Do you dream of becoming a naturalized citizen of the United States? Obtaining a green card is
the first step. People who have a green card are considered to have Legal Permanent Resident
(LPR) status. Every year, U.S. immigrants are granted lawful permanent residency with a green
card. Holders of this card have the constitutional right to work and reside in the U.S. and enjoy
privileges such as having a driver license.
In most cases, someone must file an immigrant petition as your sponsor. A sponsor could be an
immediate relative in the United States or even a potential employer. Although rare, there are
special circumstances where you can file your petition for and by yourself.
Why Hire a Green Card Attorney?
While this process may seem easy, there are often many problems along the way if one does not
hire a green card lawyer. A knowledgeable Jacksonville green card attorney at Nooney, Roberts,
Hewett & Nowicki could prove to be an invaluable asset. With decades of combined legal
experience, we know what works and what doesn’t. We are experts at navigating difficult
situations and encourage the process to move forward for you.
Call our green card lawyers at (904) 398-1992 today to schedule a free consultation. Se habla
Do I Qualify for a Green Card?
There are several ways one could apply for a green card and each comes with its specific
paperwork and process. A Jacksonville green card lawyer at our law firm can show you the best
route to take in your situation.
You can apply for a green card:
▪ Through family
▪ Through employment
▪ As a special immigrant
▪ As a victim of abuse
▪ As an applicant under the Diversity Immigrant Visa Program
▪ As a refugee
▪ As a victim of human trafficking
▪ As an asylee
▪ As an applicant under the Cuban Adjustment Act
▪ As a victim of a crime
▪ As a resident of the U.S. that has remained in the country since before January 1, 1972.
Obtaining a Green Card Through Family
1.To apply for a Green Card, you must be eligible under one of the categories below:
2.You may be eligible to apply as another relative of a U.S. citizen or relative of a lawful
permanent resident (under the family-based preference categories) if you are the:
a. Family member of a U.S. citizen
i. Unmarried son or daughter of a U.S. citizen and you are 21 years or older
ii. Married son or daughter of a U.S. citizen
iii. Brother or sister of a U.S. citizen who it at least 21 years old
b. Family member of a lawful permanent resident
i. Spouse of a lawful permanent resident
ii. Unmarried child under the age of 21 of a lawful permanent resident
iii. Unmarried son or daughter of a lawful permanent resident 21 years old or older
3.You may be eligible to apply as a fiancé(e) of a U.S. citizen or the fiancé(e)’s child if you
a. Person admitted to the U.S. as a fiancé(e) of a U.S. citizen (K-1 nonimmigrant)
b. Person admitted to the U.S. as the child of a fiancé(e) of a U.S. citizen (K-2
4.You may be eligible to apply as a widow(er) of a U.S. citizen if you are the:
a. Widow or widower of a U.S. citizen and you were married to your U.S. citizen
spouse at the time your spouse died
5.You may be eligible to apply as a VAWA self-petitioner—victim of batter or extreme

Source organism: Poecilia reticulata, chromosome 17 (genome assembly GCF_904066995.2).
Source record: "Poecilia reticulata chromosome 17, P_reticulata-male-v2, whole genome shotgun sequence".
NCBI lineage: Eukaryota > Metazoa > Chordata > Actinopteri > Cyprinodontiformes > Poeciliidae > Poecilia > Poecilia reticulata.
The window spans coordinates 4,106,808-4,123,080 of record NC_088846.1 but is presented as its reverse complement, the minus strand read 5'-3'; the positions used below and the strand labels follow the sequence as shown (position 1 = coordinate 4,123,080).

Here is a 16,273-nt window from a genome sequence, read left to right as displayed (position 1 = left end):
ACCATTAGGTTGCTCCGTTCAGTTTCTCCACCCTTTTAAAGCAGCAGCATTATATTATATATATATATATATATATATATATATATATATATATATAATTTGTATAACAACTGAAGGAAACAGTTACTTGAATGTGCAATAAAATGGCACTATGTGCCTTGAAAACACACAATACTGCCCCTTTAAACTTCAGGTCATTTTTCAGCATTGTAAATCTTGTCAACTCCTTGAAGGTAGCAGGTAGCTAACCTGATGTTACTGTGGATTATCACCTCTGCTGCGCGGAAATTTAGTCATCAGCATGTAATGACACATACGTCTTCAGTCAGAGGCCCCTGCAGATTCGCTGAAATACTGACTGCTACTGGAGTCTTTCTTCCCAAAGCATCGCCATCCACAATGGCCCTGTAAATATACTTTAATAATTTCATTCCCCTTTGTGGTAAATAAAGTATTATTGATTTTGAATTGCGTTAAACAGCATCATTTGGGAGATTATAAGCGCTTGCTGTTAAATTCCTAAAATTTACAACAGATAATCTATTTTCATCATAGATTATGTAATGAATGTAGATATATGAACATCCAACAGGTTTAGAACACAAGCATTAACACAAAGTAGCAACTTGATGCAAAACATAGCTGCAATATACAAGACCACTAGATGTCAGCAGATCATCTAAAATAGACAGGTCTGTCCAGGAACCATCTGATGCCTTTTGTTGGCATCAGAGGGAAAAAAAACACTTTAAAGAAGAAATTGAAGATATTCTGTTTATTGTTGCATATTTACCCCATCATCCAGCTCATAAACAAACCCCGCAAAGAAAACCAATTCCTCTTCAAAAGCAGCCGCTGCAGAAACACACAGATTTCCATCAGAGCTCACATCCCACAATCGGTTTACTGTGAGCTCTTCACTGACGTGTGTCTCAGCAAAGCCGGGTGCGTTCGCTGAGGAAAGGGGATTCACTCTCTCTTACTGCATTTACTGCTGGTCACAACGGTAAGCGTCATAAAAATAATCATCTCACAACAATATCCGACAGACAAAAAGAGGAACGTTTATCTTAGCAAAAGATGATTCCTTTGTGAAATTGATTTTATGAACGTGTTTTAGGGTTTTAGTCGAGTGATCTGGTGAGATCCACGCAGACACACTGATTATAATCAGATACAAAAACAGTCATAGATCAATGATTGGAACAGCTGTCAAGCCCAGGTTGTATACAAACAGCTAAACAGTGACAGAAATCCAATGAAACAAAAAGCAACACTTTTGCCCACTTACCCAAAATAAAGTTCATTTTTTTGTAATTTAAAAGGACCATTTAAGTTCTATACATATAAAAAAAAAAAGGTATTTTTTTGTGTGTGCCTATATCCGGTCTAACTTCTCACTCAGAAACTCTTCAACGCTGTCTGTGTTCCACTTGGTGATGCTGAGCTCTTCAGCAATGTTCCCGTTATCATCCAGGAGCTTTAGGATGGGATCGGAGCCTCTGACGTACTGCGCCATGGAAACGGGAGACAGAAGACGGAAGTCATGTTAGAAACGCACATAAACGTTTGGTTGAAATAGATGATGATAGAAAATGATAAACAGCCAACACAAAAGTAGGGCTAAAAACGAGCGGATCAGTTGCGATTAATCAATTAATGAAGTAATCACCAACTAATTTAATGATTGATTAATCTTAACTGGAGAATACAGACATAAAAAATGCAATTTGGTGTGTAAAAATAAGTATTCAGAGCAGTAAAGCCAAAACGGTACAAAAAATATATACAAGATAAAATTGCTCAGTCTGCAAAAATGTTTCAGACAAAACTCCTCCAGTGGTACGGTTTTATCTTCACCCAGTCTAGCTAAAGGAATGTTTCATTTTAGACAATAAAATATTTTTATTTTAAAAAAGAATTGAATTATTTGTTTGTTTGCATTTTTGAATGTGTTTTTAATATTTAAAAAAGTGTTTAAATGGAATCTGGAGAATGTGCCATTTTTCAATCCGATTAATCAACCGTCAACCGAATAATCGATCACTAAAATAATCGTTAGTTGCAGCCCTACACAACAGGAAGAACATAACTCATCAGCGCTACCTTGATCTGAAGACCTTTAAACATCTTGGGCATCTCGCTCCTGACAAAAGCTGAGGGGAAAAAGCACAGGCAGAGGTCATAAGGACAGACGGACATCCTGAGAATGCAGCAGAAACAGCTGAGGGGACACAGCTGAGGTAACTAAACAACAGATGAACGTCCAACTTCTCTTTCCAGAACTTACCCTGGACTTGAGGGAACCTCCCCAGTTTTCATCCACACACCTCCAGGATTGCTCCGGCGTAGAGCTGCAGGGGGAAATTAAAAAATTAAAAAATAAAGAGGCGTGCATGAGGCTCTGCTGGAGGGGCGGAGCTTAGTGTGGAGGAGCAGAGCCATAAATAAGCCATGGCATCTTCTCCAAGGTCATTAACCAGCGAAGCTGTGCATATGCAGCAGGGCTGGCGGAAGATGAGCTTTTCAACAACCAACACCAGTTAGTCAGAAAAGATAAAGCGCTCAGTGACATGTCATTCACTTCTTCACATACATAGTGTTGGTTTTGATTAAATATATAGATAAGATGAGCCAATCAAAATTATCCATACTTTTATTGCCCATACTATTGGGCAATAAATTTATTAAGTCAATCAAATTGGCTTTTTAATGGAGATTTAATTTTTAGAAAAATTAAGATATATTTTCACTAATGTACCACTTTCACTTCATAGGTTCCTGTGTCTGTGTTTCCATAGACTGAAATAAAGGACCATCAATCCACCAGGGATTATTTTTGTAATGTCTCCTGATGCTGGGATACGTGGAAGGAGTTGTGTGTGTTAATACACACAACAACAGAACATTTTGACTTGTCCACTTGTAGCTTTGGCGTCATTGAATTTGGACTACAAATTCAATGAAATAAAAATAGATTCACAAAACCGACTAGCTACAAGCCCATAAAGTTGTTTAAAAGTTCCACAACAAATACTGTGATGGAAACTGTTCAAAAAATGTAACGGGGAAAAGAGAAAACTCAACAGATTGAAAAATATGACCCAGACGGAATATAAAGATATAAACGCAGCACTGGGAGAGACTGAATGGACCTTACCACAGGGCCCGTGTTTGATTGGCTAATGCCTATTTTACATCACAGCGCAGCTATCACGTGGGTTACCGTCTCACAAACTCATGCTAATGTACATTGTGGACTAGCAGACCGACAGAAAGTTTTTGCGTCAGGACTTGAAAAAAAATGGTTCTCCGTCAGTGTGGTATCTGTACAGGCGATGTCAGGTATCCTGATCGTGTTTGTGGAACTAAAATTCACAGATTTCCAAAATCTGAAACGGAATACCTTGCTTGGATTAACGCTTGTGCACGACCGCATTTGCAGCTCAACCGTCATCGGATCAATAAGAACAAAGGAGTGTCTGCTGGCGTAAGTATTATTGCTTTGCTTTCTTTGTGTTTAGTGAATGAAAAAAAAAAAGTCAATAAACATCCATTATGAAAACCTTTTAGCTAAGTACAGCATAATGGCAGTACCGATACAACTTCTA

cruelty if you are the:
a. Abused spouse of a U.S. citizen or lawful permanent resident
b. Abused child (unmarried and under 21 years old) of a U.S. citizen or lawful
c. Abused parent of a U.S. citizen
There are many steps to applying for a green card for a family member. Most of these steps are
to be completed by the “petitioner” or “sponsor.” Note: USCIS is short for United States
Citizenship and Immigration Services.
When the U.S. citizen files Form I-130 with USCIS, it lets them know that you wish to sponsor
an immigrant. It is required that you have a relationship with the immigrant by providing
documents such as birth or marriage certificate and proof of resident status. If you are a widow,
and abused spouse, or a child of a U.S. citizen, you may complete a self-petition with a Form I360.
It might take USCIS months or even years to approve the petition. If they approve it, the case
will proceed and the immigrant’s case file will be sent to the National Visa Center (NVC). If it is
denied, you can know why it was denied and if it is fixable, you can file a new petition.
If you are a preference relative (spouse or children of green card holders, or married children or
siblings of citizens), you are not eligible for a green card immediately. This is because there is an
annual limit on the number of visas that can be approved. The wait can take years and your spot
on the waiting list depends on when USCIS received your Form I-130 (also referred to as a
When the petition is approved, the immigrant must apply for permanent residence, usually
through a U.S. consulate outside of the United States. The NVC and consulate will communicate
directly with the immigrant regarding additional documents, appointments, and interviews that
need to be completed. This is what is called “consular processing”. After everything is completed
without any issue, a green card will be sent within several weeks.
Obtaining a Green Card Through Employment
Getting a green card for employment involves the steps below:
▪ Permanent Labor Certification: 6 months to several years
▪ I-140 petition approval: an average of 4 months
▪ I-485 application approval: an average of 6 months
Since every case is unique, it may take longer or shorter. Altogether, it may take a few years to
obtain a green card; however, you may begin working in the U.S. through a temporary work visa
▪ B-1 Visa
▪ Investor visas
▪ H-1B Vis
▪ L-1 Visa
▪ P Visa
▪ R Visa
People regarded as “special immigrants” include religious workers, special immigrant juveniles,
and international broadcasters.
For experienced guidance, call us at (904) 398-1992 to speak with a Florida green card attorney
in Jacksonville today!